Another Clean Water Act power grab for the Court to consider
Last Friday, the Supreme Court extended the deadline for the American Farm Bureau Federation to file a petition for certiorari in its case challenging the EPA’s interpretation of the Total Maximum Daily Load or “TMDL” provision of the Clean Water Act. While the details of the case–much like the Clean Water Act itself–get very technical, the case mainly involves the question of how much authority the EPA can grant itself by claiming that a relatively clear statutory term is ambiguous. Here, the EPA is trying to use the “TMDL” language to acquire powers Congress likely never intended it to have.
The TMDL is a statutory provision used in implementing water quality controls, and it describes the total maximum daily amount of a pollutant that a water body can handle without threatening its health. The TMDL is used by the states–which implement the Clean Water Act–when they create pollution restriction plans that clean up water bodies while still considering the needs of communities that will bear the costs of cleanup. While establishing TMDLs is primarily a state responsibility under the Clean Water Act, the EPA can step in and establish one in certain cases.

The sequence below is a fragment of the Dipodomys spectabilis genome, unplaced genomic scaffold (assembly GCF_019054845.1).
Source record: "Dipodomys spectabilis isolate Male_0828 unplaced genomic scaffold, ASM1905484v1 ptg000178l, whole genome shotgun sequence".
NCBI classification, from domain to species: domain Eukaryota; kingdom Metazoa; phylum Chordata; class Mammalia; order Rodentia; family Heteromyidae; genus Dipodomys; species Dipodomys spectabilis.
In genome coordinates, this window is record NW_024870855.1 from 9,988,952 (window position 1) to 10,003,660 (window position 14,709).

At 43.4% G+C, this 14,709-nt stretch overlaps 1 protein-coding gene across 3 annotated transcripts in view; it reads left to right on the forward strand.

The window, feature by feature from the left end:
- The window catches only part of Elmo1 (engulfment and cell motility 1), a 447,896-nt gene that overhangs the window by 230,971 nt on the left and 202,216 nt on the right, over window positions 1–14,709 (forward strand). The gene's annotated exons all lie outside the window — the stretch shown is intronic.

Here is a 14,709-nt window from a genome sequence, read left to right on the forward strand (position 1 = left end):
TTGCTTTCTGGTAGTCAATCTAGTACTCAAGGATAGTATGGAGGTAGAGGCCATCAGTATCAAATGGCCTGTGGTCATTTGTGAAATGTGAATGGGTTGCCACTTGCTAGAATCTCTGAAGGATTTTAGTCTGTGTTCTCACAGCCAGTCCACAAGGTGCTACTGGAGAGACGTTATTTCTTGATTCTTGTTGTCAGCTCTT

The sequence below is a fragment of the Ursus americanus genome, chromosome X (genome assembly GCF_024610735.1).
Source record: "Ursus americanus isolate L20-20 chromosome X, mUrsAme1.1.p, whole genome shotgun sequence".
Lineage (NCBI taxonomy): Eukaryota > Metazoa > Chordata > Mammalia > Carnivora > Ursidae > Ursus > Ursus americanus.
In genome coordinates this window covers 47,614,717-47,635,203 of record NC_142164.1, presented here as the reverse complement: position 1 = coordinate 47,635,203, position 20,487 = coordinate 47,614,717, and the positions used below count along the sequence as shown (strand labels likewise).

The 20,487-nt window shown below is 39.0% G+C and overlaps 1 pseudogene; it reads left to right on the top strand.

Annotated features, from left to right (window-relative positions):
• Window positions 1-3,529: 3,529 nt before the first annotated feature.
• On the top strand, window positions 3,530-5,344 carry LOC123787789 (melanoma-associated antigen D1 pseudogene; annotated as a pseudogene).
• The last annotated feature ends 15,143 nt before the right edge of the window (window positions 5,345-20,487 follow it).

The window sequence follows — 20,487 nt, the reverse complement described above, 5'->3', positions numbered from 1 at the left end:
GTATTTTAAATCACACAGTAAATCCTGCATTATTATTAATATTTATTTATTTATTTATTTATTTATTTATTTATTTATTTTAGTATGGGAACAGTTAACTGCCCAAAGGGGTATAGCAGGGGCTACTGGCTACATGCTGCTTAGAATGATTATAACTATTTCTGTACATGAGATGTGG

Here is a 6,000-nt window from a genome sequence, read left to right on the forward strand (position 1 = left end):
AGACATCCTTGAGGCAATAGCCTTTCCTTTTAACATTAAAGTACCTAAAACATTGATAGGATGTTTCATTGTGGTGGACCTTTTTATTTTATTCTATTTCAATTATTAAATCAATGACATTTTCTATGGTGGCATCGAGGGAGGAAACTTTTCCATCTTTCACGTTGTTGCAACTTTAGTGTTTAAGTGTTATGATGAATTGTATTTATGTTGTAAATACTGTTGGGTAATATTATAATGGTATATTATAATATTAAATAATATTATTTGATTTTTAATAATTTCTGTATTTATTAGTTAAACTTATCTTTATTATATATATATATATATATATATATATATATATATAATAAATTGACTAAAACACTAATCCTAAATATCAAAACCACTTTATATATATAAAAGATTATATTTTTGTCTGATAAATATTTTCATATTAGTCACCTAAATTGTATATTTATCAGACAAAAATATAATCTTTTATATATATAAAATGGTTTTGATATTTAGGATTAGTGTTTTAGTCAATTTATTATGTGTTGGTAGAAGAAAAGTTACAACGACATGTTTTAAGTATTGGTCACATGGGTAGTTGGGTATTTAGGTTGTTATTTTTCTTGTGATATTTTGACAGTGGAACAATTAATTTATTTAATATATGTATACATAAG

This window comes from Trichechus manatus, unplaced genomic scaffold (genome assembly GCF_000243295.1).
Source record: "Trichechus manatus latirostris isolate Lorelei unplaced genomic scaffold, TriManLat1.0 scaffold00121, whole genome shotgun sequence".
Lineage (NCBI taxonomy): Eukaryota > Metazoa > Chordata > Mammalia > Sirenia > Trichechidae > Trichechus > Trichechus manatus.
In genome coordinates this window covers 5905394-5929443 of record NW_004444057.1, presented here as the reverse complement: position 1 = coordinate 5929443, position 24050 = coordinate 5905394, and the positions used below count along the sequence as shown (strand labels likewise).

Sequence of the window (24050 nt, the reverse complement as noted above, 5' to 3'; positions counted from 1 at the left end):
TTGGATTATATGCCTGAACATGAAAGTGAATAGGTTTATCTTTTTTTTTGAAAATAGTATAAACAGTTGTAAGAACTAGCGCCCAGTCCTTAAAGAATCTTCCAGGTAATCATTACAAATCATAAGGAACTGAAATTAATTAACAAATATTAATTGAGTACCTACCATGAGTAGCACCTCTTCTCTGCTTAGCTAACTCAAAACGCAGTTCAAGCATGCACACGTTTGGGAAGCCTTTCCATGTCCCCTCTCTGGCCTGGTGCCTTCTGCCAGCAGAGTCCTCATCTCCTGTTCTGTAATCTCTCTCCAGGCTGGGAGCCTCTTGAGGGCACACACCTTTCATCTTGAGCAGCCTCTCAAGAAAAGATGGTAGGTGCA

That’s what they’ve done here, except to an unprecedented level. Citing the drastic water quality of the Chesapeake Bay, the EPA issued a new “comprehensive” TMDL that goes well beyond establishing a total maximum amount of pollutant a water body can take. The Chesapeake TMDL takes that maximum amount and carves it up into individual pollution allocations for hundreds of specific pollution sources. So much for state implementation. It even regulates indirect pollution sources the Clean Water Act’s drafters purposefully refrained from giving EPA direct control over because doing so would grant the agency federal power over local land use decisions. Further, the Chesapeake TMDL requires states within the Chesapeake Bay watershed to make assurances that they will comply with the pollutant allocations by agency-established deadlines–none of which the EPA is authorized to do under the Clean Water Act. The result is an EPA with an even longer reach and even more control over state and local affairs.
The EPA claims it can do as it pleases because the statutory words “Total Maximum Daily Load” don’t specifically foreclose its new powers, and because its powers will help it clean the very dirty Chesapeake. While it’s not the first time the EPA has claimed broad powers based on an invented statutory ambiguity, few responses to such assertions are as deferential as the Third Circuit’s opinion upholding the Chesapeake TMDL. While the case revolves around this lone technical term, its impact will be felt by local communities across the Chesapeake Bay watershed. Where they may have had a voice in state and local water quality implementation before, now they’ll be left with federal mandates instead of state-based solutions, and nobody to hold accountable for them. Communities in other major U.S. watersheds like the Mississippi had better hope the Supreme Court grants the Farm Bureau’s expected cert petition before the EPA decides they need micro-managing too.